Before long, every musician and artist from the country was visiting Pajarito's home. Sometimes, they planned on staying for a few days, but didn't leave for several months. The neighbors didn't seem to mind because the music that was played there was so good. In fact, by the 1950's, everyone who was anyone in the music industry of South America visited Pajarito's house at some point.

The people who stayed there often left strange gifts, which today are scattered throughout his home, just like they were fifty years ago. Included in the gifts I saw were spears from a movie set, a guitar-like instrument from Africa, and a device for holding mate and sugar where the containers were made out of a bull's testicles, and the handle was the bull's penis.

People often wrote to Pajarito without writing his actual address. I was shown several envelopes that simply said "Salta" and had a drawing of a bird. One creative author even wrote a poem on the front of an envelope describing where to send the letter. It successfully made it to Pajarito's house, despite the fact that it was sent from Peru.

Pajarito died in the 1960's. He never married or had any kids, so his house was turned into a museum. I was shown a picture of the house from the 1950's, and it looked exactly the same then as it does today. It was one of the most fascinating places I've visited in a long time.

San Bernardo Hill

March 14, 2006
Day 167

Picture of Salta.

The view of gondola and Salta.

Today I went to San Bernardo hill, which overlooks Salta, with Andre, a Dutch guy from my hostel. As it was scorching hot again, we took the lazy man's route to the top. A gondola to the top was constructed by a Swiss company back in 1987, giving everyone, including us, access to the views of the city.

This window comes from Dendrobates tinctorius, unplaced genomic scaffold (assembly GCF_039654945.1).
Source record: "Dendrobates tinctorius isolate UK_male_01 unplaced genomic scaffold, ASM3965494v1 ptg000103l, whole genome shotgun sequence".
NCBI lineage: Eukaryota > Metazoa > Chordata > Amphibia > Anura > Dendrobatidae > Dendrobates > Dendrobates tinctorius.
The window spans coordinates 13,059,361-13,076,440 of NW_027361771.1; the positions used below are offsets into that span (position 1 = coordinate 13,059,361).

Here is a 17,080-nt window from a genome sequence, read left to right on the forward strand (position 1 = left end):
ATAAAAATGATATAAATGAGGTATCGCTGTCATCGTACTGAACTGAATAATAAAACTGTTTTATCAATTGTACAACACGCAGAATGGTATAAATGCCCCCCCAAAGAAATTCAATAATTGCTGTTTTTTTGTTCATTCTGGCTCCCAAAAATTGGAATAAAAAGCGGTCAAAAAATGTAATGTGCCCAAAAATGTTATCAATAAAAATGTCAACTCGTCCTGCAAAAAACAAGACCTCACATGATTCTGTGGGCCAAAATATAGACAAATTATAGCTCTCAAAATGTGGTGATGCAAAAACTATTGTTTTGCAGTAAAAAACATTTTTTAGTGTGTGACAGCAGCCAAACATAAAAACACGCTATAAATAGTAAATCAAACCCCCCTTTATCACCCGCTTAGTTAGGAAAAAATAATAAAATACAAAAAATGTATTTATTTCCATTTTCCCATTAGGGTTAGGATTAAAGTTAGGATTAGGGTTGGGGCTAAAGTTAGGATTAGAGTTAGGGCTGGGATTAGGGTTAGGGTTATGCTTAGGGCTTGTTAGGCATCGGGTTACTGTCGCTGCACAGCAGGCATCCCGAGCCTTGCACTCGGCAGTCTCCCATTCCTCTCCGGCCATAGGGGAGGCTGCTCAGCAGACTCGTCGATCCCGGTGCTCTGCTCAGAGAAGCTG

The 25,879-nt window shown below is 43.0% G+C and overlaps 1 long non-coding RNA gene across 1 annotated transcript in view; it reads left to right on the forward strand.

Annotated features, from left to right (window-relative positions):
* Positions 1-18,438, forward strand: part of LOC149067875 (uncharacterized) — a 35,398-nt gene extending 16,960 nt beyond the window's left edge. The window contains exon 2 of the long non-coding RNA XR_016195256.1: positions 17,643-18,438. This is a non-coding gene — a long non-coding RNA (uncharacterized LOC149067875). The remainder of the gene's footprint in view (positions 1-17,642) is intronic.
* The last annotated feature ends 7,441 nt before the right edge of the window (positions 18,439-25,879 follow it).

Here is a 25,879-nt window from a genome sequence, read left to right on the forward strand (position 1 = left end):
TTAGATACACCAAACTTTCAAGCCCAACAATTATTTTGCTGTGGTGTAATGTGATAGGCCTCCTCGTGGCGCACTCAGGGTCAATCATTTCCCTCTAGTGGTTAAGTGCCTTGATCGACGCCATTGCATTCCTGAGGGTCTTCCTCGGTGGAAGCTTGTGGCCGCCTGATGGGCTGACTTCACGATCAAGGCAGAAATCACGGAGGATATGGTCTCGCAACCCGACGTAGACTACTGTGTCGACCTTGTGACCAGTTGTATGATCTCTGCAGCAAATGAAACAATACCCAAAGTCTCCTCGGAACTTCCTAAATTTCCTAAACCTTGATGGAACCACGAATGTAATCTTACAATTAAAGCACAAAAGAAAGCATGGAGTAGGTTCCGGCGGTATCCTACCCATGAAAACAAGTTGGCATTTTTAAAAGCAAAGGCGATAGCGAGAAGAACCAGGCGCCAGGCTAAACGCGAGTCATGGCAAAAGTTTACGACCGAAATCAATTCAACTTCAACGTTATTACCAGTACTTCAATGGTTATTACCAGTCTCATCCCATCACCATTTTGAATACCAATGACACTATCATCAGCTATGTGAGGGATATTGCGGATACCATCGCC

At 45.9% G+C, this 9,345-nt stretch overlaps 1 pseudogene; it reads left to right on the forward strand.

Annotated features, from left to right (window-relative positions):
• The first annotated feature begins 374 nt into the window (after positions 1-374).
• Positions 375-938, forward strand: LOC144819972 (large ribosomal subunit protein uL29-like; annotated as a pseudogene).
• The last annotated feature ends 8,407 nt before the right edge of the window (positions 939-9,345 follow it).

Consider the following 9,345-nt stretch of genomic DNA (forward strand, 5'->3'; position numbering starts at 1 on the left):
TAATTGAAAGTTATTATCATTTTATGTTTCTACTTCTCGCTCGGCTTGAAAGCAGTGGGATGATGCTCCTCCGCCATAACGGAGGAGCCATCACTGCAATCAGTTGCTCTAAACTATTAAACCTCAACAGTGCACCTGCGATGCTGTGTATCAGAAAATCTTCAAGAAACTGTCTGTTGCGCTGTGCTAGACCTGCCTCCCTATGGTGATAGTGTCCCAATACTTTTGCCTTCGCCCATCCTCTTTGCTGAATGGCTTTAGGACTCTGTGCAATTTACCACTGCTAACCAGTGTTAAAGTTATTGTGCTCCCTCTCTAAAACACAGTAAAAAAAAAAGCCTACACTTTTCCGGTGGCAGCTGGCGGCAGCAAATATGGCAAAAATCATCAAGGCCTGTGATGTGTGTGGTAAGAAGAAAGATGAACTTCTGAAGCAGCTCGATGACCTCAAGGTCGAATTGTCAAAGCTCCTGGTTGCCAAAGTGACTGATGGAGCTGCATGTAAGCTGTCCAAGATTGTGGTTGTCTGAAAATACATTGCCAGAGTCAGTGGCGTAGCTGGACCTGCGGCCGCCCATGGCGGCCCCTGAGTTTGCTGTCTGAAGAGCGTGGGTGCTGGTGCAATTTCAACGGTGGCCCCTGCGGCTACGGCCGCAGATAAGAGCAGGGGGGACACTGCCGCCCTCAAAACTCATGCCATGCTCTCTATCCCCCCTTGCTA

As we rode to the top, I saw the bus station, a soccer stadium, lots of houses, and my entire body getting covered with sweat from the sweltering heat.

The map I received of the area on top of the hill made it seem huge. However, the "gymnasium" turned out to be two sets of gymnastic rings, the "amphitheater" only had three rows and a tiny stage, and the "artisan's area" was just a guy selling some necklaces. I can't make this stuff up. At least the waterfalls were impressive.

Still, the only reason I went to the top was to see the city, and the view was great. Salta is a lot bigger than I had originally thought, but it still retains that "small town" feel. We stayed at the top of the hill for an hour or so and walked back down. It was an easy walk because the path was well-shaded by the numerous trees that covered the hill, but I imagine that walking all the way up would have sucked.

The photo album for this entry is here.

Checking Out Salta

March 13, 2006
Day 166

Picture of church.

The main cathedral in town.

I arrived in Salta today on an overnight bus. My main goal of visiting Salta was to go on the "Train to the Clouds," a train that goes all the way to the nearby mountains with breathtaking views of the region. I walked around town trying to figure out how to get on the train only to find out that it wasn't running. From what I gathered, there was a mudslide awhile back that derailed the train and they were still trying to figure out a way to fix it. I wish I would have known about that beforehand as it was the only reason I came this far north.

I spent the rest of the day checking out the town. It's the smallest place I've stayed in weeks, a nice change of pace from the big cities further south. The town is full of nice churches, restaurants with outside seating, and a big hill overlooking the entire city. It's a lot hotter and more humid here than anywhere I've been in awhile, so it will take some adjusting.